Moving on from worldview and perception, an issue arises when considering the treatment of mental illness.
It IS possible for misdiagnosis in any situation. On Monday, Reuters recently published an article titled “Americans get too much healthcare,” which described an indivdual whose physicians did not listen: “The tale of the morphine pump.” His wife said all along what she thought the problem was and wished them to act immediately. They did not listen to her. Read more about it by clicking on the link.
In the case of mental health, The first mistake was the under-represenation of drug company facts. They do not have to report failed drug trials. They only have to publish two successful trials for FDA approval. I find it hard to believe that the two successful trials acurrately represent the American population of 307 million. They represent maybe a few thousand people. The second mistake is the lack of importance given to the placebo effect. In placebo studies, belief is everything when taking sugar pills! Believe it and it will work, which means belief produces neurochemical reactions that will react with pharmaceutical medication.
Which brings me to the third mistake and the connection to this series of articles: There is a large collection of publications gathering about cultural bias. B. Saravanan, MD of the Institute of Psyichiatry with many others are spearheading research with culture and shizophrenia. Doctor/patient beliefs affect treatment outcomes. Cultures across the globe are diverse and span the whole globe, endure the harshest climates, and adopt some of the most bizarre traditions and beliefs. This is exactly how an individual’s worldview comes into play, and how misdiagnosis can occur. Another example: I read about a woman from one of the Carribean nations. In her culture, the experiences of foreign voices in the mind are accepted as a common reaction to stress. In America, she was diagnosed with a form of psychosis and medicated. Did she need to be medicated? Probably not. Was she “sick?” Probably not. She may have just need a good massage and hot salt bath. Or maybe she suffered from a significant amount of grief, something a conselor or friend could assist her with…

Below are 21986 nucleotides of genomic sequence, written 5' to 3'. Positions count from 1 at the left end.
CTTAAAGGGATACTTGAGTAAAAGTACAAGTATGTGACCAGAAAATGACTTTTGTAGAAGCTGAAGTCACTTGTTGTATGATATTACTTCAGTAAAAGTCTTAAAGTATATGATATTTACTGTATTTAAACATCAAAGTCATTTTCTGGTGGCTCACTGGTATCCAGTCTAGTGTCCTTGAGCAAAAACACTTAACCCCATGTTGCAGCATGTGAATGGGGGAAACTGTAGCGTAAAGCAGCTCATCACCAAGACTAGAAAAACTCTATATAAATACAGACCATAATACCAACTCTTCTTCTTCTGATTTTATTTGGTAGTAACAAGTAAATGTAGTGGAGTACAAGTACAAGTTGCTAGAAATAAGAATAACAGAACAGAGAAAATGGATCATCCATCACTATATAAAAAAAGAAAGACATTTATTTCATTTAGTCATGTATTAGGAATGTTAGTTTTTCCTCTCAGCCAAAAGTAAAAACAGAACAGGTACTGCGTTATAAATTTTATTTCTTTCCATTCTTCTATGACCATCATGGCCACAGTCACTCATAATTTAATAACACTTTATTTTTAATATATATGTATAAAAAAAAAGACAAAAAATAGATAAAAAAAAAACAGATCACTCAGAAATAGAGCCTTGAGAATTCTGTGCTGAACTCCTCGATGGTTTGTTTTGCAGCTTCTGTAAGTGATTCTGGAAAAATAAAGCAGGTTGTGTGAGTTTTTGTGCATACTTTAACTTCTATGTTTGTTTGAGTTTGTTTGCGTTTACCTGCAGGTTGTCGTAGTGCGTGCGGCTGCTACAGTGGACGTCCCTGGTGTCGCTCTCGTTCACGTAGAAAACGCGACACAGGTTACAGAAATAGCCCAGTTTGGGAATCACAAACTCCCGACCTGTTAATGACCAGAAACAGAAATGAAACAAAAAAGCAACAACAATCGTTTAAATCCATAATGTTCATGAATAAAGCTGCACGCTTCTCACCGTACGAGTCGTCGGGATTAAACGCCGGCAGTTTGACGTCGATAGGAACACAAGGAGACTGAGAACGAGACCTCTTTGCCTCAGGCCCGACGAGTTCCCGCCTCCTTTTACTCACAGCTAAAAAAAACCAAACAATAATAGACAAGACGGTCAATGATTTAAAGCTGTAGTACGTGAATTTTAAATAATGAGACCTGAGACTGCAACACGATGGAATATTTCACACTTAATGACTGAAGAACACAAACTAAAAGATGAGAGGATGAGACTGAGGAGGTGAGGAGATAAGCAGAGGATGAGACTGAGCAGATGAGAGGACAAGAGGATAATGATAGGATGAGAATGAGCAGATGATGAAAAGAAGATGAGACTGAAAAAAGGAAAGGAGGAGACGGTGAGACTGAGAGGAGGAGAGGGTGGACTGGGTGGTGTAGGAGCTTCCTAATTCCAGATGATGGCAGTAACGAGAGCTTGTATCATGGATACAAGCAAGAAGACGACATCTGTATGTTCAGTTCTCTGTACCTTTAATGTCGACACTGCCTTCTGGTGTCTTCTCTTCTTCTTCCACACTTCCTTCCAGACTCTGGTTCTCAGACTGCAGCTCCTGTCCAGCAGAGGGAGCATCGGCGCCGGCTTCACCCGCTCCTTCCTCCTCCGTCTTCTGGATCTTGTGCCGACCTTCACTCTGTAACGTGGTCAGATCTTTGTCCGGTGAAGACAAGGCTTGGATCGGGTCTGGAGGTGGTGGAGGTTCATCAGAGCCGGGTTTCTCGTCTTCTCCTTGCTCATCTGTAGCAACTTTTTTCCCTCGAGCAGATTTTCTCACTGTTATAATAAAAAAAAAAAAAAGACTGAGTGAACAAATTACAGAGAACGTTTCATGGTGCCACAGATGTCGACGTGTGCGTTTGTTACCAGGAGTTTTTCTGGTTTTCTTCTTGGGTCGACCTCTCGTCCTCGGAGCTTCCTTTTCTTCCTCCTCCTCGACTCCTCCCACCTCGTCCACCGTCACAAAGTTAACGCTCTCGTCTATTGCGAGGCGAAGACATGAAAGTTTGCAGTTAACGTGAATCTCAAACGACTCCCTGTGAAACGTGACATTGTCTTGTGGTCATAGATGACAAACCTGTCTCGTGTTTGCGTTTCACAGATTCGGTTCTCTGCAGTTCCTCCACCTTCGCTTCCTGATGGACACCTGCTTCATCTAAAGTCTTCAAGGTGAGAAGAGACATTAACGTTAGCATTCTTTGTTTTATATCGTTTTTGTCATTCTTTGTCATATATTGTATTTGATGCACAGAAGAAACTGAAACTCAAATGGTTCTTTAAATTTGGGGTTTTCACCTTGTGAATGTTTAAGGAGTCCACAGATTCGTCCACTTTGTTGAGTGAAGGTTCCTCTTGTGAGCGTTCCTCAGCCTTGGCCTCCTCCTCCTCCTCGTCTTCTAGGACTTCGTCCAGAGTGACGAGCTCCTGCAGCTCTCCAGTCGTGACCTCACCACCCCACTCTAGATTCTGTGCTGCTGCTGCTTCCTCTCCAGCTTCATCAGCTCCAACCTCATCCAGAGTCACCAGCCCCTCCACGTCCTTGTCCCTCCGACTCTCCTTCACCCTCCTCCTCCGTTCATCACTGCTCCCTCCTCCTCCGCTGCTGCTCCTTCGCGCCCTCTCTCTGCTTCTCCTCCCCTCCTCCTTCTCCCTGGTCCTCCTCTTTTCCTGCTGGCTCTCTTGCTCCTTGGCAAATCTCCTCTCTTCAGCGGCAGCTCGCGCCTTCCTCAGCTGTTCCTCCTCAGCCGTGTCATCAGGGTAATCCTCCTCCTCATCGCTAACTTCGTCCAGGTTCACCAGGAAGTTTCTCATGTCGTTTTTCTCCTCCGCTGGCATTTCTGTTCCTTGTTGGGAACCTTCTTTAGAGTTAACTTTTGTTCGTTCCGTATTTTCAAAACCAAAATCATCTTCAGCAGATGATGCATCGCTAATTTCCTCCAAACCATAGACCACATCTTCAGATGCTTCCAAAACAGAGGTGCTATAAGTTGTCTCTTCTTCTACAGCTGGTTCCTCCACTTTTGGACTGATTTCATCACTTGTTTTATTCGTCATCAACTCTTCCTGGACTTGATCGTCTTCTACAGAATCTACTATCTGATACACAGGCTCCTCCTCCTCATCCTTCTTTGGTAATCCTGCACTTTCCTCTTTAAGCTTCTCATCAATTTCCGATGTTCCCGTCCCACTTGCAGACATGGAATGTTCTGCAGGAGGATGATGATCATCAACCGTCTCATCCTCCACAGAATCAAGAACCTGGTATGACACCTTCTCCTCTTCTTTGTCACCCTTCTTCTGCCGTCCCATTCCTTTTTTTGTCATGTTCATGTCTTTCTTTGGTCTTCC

Please understand I in no way wish to misadvise someone into the avoidance of help-seeking behavior. I do believe these healthcare options provide some good for many people, otherwise it wouldn’t be a multi-trillion dollar enterprise. Instead, I advise people to be a little skeptical about what they read and what they are told and hope that professionals who may be reading this may take a moment to stop and listen to their patients, considering variations in their cultural beliefs. Get a second or third or fourth opinion. Talk to others who may have no professional connection to mainstream medicine. You may be surprised, we are all smarter than we think.